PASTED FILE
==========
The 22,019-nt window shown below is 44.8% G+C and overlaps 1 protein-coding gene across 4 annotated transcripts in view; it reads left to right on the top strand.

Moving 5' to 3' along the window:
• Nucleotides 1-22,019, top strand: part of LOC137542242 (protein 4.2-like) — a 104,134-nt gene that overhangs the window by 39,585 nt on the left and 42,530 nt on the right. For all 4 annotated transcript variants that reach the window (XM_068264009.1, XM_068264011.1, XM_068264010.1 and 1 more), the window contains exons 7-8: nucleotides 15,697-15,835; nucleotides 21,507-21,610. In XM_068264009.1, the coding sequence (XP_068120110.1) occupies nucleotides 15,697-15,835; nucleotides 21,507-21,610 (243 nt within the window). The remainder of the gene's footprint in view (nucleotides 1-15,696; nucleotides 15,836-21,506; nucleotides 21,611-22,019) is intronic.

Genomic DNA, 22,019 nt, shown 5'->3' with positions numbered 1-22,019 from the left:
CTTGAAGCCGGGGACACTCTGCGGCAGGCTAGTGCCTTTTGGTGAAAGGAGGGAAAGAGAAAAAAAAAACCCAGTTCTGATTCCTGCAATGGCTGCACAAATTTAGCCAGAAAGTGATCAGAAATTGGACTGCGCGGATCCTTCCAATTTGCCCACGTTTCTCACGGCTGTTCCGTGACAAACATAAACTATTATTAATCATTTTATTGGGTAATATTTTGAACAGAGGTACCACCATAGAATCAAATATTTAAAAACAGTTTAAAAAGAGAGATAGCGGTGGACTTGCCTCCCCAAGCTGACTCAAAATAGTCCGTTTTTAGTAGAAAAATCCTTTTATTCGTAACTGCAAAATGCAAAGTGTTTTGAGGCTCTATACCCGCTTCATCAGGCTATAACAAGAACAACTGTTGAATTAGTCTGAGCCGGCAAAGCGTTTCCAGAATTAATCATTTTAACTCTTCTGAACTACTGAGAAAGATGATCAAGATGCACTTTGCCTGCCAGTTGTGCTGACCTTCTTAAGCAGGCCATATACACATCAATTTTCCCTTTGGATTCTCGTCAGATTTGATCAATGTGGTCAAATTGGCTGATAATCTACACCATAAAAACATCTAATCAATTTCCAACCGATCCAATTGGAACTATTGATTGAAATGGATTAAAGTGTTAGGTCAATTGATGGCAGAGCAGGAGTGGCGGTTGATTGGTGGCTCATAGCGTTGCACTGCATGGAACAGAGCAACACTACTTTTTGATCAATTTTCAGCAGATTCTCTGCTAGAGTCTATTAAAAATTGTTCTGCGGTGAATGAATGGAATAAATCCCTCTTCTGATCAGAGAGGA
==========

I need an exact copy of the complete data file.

The 22,019-nt window shown below is 44.8% G+C and overlaps 1 protein-coding gene across 4 annotated transcripts in view; it reads left to right on the top strand.

Moving 5' to 3' along the window:
• Nucleotides 1-22,019, top strand: part of LOC137542242 (protein 4.2-like) — a 104,134-nt gene that overhangs the window by 39,585 nt on the left and 42,530 nt on the right. For all 4 annotated transcript variants that reach the window (XM_068264009.1, XM_068264011.1, XM_068264010.1 and 1 more), the window contains exons 7-8: nucleotides 15,697-15,835; nucleotides 21,507-21,610. In XM_068264009.1, the coding sequence (XP_068120110.1) occupies nucleotides 15,697-15,835; nucleotides 21,507-21,610 (243 nt within the window). The remainder of the gene's footprint in view (nucleotides 1-15,696; nucleotides 15,836-21,506; nucleotides 21,611-22,019) is intronic.

Genomic DNA, 22,019 nt, shown 5'->3' with positions numbered 1-22,019 from the left:
CTTGAAGCCGGGGACACTCTGCGGCAGGCTAGTGCCTTTTGGTGAAAGGAGGGAAAGAGAAAAAAAAAACCCAGTTCTGATTCCTGCAATGGCTGCACAAATTTAGCCAGAAAGTGATCAGAAATTGGACTGCGCGGATCCTTCCAATTTGCCCACGTTTCTCACGGCTGTTCCGTGACAAACATAAACTATTATTAATCATTTTATTGGGTAATATTTTGAACAGAGGTACCACCATAGAATCAAATATTTAAAAACAGTTTAAAAAGAGAGATAGCGGTGGACTTGCCTCCCCAAGCTGACTCAAAATAGTCCGTTTTTAGTAGAAAAATCCTTTTATTCGTAACTGCAAAATGCAAAGTGTTTTGAGGCTCTATACCCGCTTCATCAGGCTATAACAAGAACAACTGTTGAATTAGTCTGAGCCGGCAAAGCGTTTCCAGAATTAATCATTTTAACTCTTCTGAACTACTGAGAAAGATGATCAAGATGCACTTTGCCTGCCAGTTGTGCTGACCTTCTTAAGCAGGCCATATACACATCAATTTTCCCTTTGGATTCTCGTCAGATTTGATCAATGTGGTCAAATTGGCTGATAATCTACACCATAAAAACATCTAATCAATTTCCAACCGATCCAATTGGAACTATTGATTGAAATGGATTAAAGTGTTAGGTCAATTGATGGCAGAGCAGGAGTGGCGGTTGATTGGTGGCTCATAGCGTTGCACTGCATGGAACAGAGCAACACTACTTTTTGATCAATTTTCAGCAGATTCTCTGCTAGAGTCTATTAAAAATTGTTCTGCGGTGAATGAATGGAATAAATCCCTCTTCTGATCAGAGAGGA